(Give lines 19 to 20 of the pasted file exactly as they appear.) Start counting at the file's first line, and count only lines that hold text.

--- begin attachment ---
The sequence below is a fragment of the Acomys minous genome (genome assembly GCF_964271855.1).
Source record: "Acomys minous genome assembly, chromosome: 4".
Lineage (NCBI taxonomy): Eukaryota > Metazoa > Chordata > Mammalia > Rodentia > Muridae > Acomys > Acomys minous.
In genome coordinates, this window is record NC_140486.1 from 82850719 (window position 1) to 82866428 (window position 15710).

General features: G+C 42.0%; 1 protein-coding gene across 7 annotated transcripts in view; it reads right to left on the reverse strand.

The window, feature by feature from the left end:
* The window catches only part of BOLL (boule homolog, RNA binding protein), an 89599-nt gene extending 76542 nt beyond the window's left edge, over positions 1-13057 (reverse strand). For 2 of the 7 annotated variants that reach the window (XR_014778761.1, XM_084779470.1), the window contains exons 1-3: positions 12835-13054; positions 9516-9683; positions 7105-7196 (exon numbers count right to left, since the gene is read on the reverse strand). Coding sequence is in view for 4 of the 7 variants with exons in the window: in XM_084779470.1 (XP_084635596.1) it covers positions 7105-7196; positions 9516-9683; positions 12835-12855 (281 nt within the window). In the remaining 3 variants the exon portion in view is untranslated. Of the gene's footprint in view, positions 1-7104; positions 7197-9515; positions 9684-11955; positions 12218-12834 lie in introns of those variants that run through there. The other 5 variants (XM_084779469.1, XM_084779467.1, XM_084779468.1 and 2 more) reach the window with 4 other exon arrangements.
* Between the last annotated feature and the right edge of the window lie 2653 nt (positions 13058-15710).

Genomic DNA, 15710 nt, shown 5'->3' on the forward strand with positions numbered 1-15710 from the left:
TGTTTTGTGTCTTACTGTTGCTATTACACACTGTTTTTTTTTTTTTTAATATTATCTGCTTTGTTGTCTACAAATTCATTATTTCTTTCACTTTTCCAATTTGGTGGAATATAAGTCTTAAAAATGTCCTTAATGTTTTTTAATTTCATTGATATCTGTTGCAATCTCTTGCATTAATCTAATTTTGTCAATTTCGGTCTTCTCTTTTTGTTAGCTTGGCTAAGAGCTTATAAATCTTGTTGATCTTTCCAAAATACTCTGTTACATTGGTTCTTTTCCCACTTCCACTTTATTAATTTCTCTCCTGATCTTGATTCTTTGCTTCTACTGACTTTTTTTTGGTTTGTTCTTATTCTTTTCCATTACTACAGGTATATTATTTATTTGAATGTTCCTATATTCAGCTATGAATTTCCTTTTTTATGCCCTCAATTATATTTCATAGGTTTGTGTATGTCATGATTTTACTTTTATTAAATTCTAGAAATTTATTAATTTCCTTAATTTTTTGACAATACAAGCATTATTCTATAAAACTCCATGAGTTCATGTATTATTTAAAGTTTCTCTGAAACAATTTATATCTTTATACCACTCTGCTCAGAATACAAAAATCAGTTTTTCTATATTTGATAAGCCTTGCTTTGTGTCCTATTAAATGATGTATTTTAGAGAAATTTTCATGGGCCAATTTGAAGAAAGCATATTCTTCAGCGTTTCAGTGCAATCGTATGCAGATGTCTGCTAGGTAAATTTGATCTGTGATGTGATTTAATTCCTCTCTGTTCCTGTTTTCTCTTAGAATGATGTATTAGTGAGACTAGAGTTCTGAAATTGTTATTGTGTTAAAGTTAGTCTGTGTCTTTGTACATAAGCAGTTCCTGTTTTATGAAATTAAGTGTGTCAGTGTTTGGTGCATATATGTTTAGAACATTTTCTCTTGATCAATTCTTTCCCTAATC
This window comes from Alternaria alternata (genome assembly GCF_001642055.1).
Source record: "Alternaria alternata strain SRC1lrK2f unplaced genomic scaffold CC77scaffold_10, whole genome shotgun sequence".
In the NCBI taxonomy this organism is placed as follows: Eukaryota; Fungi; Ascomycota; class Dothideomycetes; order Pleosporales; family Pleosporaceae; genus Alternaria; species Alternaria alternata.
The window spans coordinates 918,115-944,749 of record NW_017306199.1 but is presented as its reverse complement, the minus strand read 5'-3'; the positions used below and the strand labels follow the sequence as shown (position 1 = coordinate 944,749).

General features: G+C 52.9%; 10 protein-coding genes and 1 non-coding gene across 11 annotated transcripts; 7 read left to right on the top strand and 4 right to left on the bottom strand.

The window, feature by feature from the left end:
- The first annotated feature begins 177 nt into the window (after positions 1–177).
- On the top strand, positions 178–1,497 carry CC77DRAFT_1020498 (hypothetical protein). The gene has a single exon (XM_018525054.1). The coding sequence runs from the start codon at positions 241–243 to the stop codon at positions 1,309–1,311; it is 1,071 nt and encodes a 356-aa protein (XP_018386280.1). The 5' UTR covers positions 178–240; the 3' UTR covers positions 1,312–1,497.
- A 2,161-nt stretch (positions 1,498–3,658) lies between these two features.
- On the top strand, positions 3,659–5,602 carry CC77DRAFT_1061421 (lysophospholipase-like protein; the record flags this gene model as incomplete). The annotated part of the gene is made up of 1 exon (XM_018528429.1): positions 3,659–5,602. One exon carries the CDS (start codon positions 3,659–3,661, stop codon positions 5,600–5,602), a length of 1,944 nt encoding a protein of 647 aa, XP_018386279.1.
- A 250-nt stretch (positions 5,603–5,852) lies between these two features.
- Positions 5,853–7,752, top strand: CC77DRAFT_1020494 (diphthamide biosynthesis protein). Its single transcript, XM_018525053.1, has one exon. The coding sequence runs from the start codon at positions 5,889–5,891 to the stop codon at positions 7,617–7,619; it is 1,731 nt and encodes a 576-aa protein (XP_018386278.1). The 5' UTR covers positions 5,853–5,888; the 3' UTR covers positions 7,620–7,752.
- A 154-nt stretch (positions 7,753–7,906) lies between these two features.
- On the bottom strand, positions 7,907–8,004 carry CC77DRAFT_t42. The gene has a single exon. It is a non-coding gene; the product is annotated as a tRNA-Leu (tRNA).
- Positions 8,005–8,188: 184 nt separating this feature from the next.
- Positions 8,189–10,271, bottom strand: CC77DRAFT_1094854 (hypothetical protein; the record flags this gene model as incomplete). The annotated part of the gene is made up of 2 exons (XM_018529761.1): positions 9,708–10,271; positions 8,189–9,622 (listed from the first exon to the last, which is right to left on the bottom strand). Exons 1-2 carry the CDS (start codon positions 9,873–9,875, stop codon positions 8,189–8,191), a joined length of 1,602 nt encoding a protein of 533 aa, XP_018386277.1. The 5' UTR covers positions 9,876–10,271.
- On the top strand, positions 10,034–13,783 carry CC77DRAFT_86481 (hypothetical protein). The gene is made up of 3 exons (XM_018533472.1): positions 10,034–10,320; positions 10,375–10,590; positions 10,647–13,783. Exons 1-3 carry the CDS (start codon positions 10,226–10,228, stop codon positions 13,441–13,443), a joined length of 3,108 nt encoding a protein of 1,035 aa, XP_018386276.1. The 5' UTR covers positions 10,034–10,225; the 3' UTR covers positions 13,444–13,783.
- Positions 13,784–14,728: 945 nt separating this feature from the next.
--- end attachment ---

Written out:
- A 2,161-nt stretch (positions 1,498–3,658) lies between these two features.
- On the top strand, positions 3,659–5,602 carry CC77DRAFT_1061421 (lysophospholipase-like protein; the record flags this gene model as incomplete). The annotated part of the gene is made up of 1 exon (XM_018528429.1): positions 3,659–5,602. One exon carries the CDS (start codon positions 3,659–3,661, stop codon positions 5,600–5,602), a length of 1,944 nt encoding a protein of 647 aa, XP_018386279.1.